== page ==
BP backs petrol and diesel car sales ban arguing it should be brought in sooner that the current target of 2040
By Francesca Washtell For The Daily Mail
Published: | Updated:
BP has backed plans to bring forward a ban on the sale of new petrol and diesel cars in the UK.
Bernard Looney, chief executive of the FTSE 100 energy major, said the ban ‘can and should be brought in sooner than 2040’ – the current target set by the Government.
Ministers and officials are looking into whether or not the date should be changed to 2035.
Rub of the green: BP chief exec Bernard Looney will take advantage of the shift from oil
Looney said: ‘Whether that is 2035, 2032 or 2030, we are up for it – and importantly up for the measures and supporting policies to boost electrification and hydrogen in transport that would make it possible.’
BP also warned yesterday that demand for oil may already have peaked as the Covid-19 pandemic speeds up the decline of fossil fuels.
The energy company said the coronavirus crisis is likely to have a ‘significant and persistent’ impact on the global economy that will set it on a greener path.
It could trigger permanent changes in people’s behaviour, such as travelling less and a permanent shift away from full-time office working, which would dent demand for transport fuels.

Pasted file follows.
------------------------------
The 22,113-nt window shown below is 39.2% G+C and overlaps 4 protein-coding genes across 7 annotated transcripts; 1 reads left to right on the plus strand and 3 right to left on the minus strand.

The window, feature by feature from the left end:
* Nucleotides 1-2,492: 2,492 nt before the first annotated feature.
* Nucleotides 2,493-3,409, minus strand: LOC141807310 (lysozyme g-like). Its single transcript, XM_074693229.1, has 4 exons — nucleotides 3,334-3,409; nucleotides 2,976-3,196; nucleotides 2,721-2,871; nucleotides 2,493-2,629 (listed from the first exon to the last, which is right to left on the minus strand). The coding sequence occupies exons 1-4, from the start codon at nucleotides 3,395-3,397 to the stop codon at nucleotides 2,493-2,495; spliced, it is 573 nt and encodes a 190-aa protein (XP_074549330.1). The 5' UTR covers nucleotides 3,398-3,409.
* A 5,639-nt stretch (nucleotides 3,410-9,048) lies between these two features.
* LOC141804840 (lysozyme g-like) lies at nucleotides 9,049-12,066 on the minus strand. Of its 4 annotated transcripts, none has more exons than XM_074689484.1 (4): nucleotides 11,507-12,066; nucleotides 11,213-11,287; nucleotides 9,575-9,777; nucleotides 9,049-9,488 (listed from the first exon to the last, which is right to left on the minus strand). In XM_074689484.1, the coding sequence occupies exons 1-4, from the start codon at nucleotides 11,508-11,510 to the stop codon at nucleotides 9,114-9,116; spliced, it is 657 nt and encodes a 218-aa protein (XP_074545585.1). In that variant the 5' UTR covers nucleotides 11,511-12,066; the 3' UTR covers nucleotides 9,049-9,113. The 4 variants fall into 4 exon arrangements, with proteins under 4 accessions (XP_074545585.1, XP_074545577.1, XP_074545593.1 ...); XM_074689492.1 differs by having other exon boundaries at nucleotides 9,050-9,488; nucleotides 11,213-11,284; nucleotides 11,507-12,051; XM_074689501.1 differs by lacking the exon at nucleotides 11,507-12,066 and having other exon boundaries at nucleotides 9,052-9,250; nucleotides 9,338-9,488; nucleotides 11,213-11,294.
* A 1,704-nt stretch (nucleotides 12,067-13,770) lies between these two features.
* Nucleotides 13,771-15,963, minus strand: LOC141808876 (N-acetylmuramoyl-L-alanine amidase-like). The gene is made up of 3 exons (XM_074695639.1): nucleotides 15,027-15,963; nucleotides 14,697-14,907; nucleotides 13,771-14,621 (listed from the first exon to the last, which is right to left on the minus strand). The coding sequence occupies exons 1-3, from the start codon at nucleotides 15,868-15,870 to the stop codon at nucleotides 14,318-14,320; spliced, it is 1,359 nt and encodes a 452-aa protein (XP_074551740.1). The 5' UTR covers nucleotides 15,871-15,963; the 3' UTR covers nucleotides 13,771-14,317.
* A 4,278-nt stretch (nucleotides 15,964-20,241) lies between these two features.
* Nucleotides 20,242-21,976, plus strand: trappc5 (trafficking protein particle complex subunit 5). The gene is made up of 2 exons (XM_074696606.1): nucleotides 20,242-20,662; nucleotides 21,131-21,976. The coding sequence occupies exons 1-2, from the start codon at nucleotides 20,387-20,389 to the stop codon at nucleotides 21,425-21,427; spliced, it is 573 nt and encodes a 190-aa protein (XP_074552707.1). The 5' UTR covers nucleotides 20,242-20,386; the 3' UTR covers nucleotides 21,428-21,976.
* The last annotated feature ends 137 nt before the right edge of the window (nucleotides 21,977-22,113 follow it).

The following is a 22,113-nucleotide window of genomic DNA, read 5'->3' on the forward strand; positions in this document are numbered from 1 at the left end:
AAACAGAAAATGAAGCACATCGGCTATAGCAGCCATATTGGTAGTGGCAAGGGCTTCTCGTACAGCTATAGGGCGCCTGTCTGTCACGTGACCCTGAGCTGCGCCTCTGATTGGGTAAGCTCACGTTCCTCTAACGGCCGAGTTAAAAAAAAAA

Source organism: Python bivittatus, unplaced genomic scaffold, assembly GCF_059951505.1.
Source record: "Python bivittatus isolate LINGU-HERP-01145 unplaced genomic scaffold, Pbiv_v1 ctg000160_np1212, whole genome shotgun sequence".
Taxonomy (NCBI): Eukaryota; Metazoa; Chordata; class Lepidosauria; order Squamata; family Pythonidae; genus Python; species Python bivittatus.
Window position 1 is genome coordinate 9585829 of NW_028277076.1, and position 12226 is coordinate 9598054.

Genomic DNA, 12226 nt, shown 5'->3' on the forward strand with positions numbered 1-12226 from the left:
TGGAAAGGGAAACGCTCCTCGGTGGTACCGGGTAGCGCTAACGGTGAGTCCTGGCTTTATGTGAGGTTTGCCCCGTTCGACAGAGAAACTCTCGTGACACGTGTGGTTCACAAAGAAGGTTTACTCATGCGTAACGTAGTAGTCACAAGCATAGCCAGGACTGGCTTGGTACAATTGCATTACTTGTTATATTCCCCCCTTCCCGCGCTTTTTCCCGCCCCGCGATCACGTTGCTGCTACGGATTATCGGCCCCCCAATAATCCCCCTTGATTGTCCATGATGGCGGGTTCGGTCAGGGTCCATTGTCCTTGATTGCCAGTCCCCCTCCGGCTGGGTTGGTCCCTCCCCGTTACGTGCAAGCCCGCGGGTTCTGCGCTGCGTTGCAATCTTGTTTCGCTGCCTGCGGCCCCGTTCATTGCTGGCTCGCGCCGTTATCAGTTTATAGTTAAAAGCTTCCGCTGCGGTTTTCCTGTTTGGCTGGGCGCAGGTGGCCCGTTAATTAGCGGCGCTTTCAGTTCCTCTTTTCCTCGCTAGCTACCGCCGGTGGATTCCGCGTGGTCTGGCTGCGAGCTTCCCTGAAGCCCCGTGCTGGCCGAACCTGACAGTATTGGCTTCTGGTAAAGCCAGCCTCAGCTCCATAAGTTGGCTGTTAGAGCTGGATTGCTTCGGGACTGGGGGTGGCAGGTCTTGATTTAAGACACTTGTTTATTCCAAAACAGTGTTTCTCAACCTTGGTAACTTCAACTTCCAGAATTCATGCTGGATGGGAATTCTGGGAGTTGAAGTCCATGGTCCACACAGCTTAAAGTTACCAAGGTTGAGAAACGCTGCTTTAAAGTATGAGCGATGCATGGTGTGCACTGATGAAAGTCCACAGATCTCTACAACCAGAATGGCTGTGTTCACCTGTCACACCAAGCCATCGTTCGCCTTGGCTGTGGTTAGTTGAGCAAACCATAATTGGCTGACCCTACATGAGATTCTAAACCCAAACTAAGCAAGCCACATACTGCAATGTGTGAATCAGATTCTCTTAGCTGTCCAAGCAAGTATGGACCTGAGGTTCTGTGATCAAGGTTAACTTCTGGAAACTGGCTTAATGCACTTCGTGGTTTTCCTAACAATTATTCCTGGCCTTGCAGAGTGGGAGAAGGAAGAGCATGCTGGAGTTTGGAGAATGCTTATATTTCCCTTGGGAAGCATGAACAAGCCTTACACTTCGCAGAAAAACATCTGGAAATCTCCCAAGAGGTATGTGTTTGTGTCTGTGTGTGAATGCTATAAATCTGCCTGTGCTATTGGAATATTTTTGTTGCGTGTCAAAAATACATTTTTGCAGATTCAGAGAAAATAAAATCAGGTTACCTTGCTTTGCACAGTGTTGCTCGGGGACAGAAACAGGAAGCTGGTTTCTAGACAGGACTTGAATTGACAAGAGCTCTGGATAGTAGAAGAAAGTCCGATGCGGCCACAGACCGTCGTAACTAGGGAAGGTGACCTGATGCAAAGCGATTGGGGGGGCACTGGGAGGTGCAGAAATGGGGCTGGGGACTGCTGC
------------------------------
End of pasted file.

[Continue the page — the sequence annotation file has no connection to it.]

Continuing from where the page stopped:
But even if this does not happen and the world continues ‘business as usual’, BP believes oil demand will still peak in the early 2020s and stay broadly the same for the next 20 years.
Looney is trying to transform the oil heavyweight into a green power giant, producing net zero carbon emissions by 2050.
In its annual energy outlook report, BP modelled three scenarios, all of which showed oil demand falling over the next 30 years and renewables taking a bigger proportion of power generation.
In the ‘business as usual’ scenario, in which there is not a lasting hit from the pandemic, oil demand would recover to pre-Covid levels of about 100m barrels per day within a few years.
Consumption will stay there for two decades before falling to about 95m barrels by 2050.
In another scenario, the impact of the pandemic means oil demand would never fully recover to 2019 levels – dropping to less than 55m barrels a day by 2050.
But if there was a much deeper economic fallout and an acceleration of policies and technologies to speed up the transition to renewables, demand would plunge to around 30m barrels a day in 2050.
It makes a marked change from last year, when the firm modelled a scenario that assumed demand could grow steadily to about 130m barrels a day by 2040. Oil prices plummeted from around $70 a barrel to as low as $19 a barrel in April, and it is now around $40.
It has prompted BP to cut 10,000 jobs from its 70,000-strong workforce and halve its prize dividend after it plunged to a £13.5billion loss in the second quarter.
Looney took over from Bob Dudley in February and has unveiled plans that include increasing its investment in low-carbon technology tenfold to £3.8billlon a year by 2030 and to cut its oil and gas output by at least 40 per cent.
Russ Mould, investment director at AJ Bell, said: ‘Essentially the argument seems to be that Covid-19 has accelerated trends that were already in motion – in this case a shift away from oil and gas due to mounting environmental concerns.’
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